10 Great 1980s Horror Films You May Have Never Seen


Horror films can be a cult favorite, fan favorite, or a film of the moment, but regardless, there are plenty of them that get lost in the mix. Once the 1980s rolled in, piggybacking off of exploitation films of the 1970s or the Italian films of the 1960s, the VHS and MTV world carried into horror. Here are 10 horror films from the 1980s that might be a cult favorite, genre specialty, overlooked gem, or just a great horror film from the era.


1. Murder Obsession (1981) – Riccardo Freda

The mentor of Mario Bava, Riccardo Freda combines those Bava elements of giallo, erotica, and screams in an old fortified castle, all while commenting on the film industry as well. “Murder Obsession” certainly uses all the elements of the genre. For example, when our lead, the blonde beauty Silvia Dioniso has a nightmare, Cristiano Pogany’s lucid cinematography comes to life juxtaposing with Franco Mannino’s score.

Freda knew how to make a horror film and he didn’t make them in a cliché way, but rather delivers on what the audience wants and expects out of a horror film. He simply knew his craft and left no technical and creative decisions on the floor. So if you want a film to watch as night descends, one that sets the stage for a prominent decade of horror filmmaking, look no further than this film. And how can you go wrong with the man who mentored Mario Bava?!


2. The Ninth Configuration (1980) – William Peter Blatty

Ninth Configuration

The man who wrote the novel and script for “The Exorcist” brings back actor Jason Miller in a film that is almost split into two parts. The film revolves around a group of soldiers with PTSD who are locked in a European castle toward the end of the Vietnam War. What begins as a comedy of slapstick portions and over-the-top mayhem slowly dives into a deeply unsettled look at the psychology of haunted individuals.

Since it starts on a light note with Stacy Keach’s Army doctor arriving to inspect the patients, we see the characters first hand, from Scott Wilson to Robert Loggia. However, halfway through it shifts tonally and emotionally in a character-driven manner. Perhaps the realism and non-horror introduction makes the second part all the more chilling and frightening, and when Blatty is adapting his own novel once again, you know it’s layered, deep, and meaningful, much like this film.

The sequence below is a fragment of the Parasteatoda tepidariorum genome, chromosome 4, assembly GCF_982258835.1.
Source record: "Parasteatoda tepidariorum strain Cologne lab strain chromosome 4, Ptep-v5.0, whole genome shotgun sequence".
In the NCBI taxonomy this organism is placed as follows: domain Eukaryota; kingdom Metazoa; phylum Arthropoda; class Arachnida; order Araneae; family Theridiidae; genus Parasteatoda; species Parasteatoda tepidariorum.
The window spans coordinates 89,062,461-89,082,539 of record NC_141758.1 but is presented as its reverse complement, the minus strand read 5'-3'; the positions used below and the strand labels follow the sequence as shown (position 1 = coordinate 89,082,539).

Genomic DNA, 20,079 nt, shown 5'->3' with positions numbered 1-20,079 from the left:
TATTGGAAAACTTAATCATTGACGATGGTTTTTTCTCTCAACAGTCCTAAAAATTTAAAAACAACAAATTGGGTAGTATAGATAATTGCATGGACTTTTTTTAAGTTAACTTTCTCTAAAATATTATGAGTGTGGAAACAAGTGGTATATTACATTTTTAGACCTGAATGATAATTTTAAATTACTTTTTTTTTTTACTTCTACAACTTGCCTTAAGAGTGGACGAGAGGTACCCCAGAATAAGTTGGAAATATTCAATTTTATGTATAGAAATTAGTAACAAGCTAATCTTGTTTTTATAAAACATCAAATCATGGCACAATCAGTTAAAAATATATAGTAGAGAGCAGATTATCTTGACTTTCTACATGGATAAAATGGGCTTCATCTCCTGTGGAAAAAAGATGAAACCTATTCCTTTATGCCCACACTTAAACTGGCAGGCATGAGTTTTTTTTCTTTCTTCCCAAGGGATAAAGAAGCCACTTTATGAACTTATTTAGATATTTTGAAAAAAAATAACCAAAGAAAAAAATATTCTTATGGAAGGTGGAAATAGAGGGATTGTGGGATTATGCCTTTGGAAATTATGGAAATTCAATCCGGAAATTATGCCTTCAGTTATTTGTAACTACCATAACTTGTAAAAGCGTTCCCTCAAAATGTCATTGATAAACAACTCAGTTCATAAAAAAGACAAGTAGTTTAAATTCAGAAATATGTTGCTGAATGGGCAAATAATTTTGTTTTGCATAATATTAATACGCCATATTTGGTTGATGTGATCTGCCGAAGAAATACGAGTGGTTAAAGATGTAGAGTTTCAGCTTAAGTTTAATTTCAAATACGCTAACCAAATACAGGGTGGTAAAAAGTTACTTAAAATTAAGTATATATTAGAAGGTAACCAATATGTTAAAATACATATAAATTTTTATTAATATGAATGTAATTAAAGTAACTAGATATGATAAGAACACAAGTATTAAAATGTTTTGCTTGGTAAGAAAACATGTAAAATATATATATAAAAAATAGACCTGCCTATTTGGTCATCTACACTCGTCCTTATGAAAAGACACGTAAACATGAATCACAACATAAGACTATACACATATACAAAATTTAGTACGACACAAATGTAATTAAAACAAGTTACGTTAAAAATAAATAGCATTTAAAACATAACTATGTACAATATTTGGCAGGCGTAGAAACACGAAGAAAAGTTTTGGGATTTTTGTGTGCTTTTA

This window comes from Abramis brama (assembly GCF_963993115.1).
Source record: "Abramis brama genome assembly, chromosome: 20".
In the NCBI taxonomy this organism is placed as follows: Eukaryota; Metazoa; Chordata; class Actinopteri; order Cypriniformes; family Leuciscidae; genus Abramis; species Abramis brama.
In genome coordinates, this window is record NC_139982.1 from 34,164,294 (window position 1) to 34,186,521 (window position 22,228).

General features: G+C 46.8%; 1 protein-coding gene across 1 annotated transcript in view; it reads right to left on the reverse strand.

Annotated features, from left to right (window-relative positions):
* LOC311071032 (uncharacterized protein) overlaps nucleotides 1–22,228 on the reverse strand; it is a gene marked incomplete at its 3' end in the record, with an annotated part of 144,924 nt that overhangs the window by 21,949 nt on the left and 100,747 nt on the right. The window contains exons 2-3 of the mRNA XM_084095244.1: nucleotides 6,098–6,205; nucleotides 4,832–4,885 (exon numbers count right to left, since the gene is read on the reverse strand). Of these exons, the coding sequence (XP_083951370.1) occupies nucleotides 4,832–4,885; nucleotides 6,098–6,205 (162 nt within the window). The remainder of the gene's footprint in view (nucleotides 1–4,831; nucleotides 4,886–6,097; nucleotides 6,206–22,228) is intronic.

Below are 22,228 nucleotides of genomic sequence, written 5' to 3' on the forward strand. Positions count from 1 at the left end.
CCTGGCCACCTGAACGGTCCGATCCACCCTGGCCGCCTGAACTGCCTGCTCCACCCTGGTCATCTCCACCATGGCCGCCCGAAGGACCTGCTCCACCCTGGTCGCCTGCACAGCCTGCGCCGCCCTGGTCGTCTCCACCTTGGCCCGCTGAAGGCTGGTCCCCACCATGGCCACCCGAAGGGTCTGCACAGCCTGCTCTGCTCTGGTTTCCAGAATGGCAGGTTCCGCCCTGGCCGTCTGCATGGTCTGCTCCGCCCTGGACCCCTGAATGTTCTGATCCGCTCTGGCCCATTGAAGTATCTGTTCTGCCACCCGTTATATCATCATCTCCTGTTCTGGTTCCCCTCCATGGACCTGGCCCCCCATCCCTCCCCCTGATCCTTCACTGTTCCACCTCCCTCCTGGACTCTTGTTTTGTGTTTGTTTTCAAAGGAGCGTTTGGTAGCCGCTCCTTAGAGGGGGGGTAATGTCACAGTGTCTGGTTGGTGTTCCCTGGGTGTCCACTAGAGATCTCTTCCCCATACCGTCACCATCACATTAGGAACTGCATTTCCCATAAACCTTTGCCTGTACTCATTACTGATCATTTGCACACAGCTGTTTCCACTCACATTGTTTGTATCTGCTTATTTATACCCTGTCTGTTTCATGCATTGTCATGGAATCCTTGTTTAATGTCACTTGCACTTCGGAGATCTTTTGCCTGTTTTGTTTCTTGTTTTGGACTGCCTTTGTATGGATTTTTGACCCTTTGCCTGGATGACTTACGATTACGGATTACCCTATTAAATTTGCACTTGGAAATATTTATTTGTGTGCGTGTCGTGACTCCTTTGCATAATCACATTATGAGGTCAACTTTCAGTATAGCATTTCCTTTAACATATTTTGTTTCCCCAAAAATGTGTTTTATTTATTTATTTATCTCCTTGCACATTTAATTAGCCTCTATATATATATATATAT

3. Opera (1987) – Dario Argento

A horror list from the 1980s without Dario Argento wouldn’t be much of a list at all, but instead of “Inferno,” “Tenebre” or “Phenomena,” it’s “Opera,” his last film of the decade, that sticks out for several reasons ranging from the motif of torture, the literal operatic setting, and the kill scenes.

Argento creates a world heightened in supernatural elements while never falsifying the design, construction, and music of his films. So here is a film grounded in realism due the “opera within a film,” and the behind-the-scenes look where a killer is on the loose.

Containing scenes that literally makes you want to shut your eyes (but you can’t, much like the character at play), it’s the film’s visuals that linger in your head. But Argento doesn’t stop there and repeats this notion with different setups and ultimately kills. It certainly is a bloodbath, but using the opera that inspired Argento’s filmmaking, it’s more than a giallo or homage – it’s like two worlds combining under one of its masters.


4. Parasite (1982) – Charles Band

For every serious horror or subgenre of a horror film, we need that ridiculous feel-good horror film that delivers the goods, but certainly can be taken with a grain of salt. That’s what director Charles Brand does here.

Coming to audiences in 3D, a parasite is created that links to people’s stomachs while a group of hicks and government officials are after the goods, with a novice Demi Moore in the way. Therefore, the film has plenty of bugs on the screen and bodies being thrown for the technical effect, but it’s a film that if you buy into it, it’s exactly what you signed up for. So, while ripping off the plot for “Alien” or using 3D to literally exploit your audience, that’s what you get with this exploration flick on the low-budget scene.


5. Nightmare Beach (1989) – Umberto Lenzi

Capping off the decade with the most outlandish 1980s set pieces, costumes, and most importantly style, this film features fun parties, mysterious bikers, and great death scenes.

What begins as a spring break type of film, while introducing police officers with corny dialogue and threats, quickly turns into a slasher, electric, literal and figurative film that creates its own cult following. Maybe since Umberto Lenzi was bringing his Italian roots to the shores of America, he was able to mix the eccentric MTV world of the 1980s America with giallo roots of murder and execution.

For any fan of those cheesy 1980 flicks that delves into the ‘blood and tits’ genre, look no further as Lenzi delivers plenty of both, and honestly, a fun night out at the movies.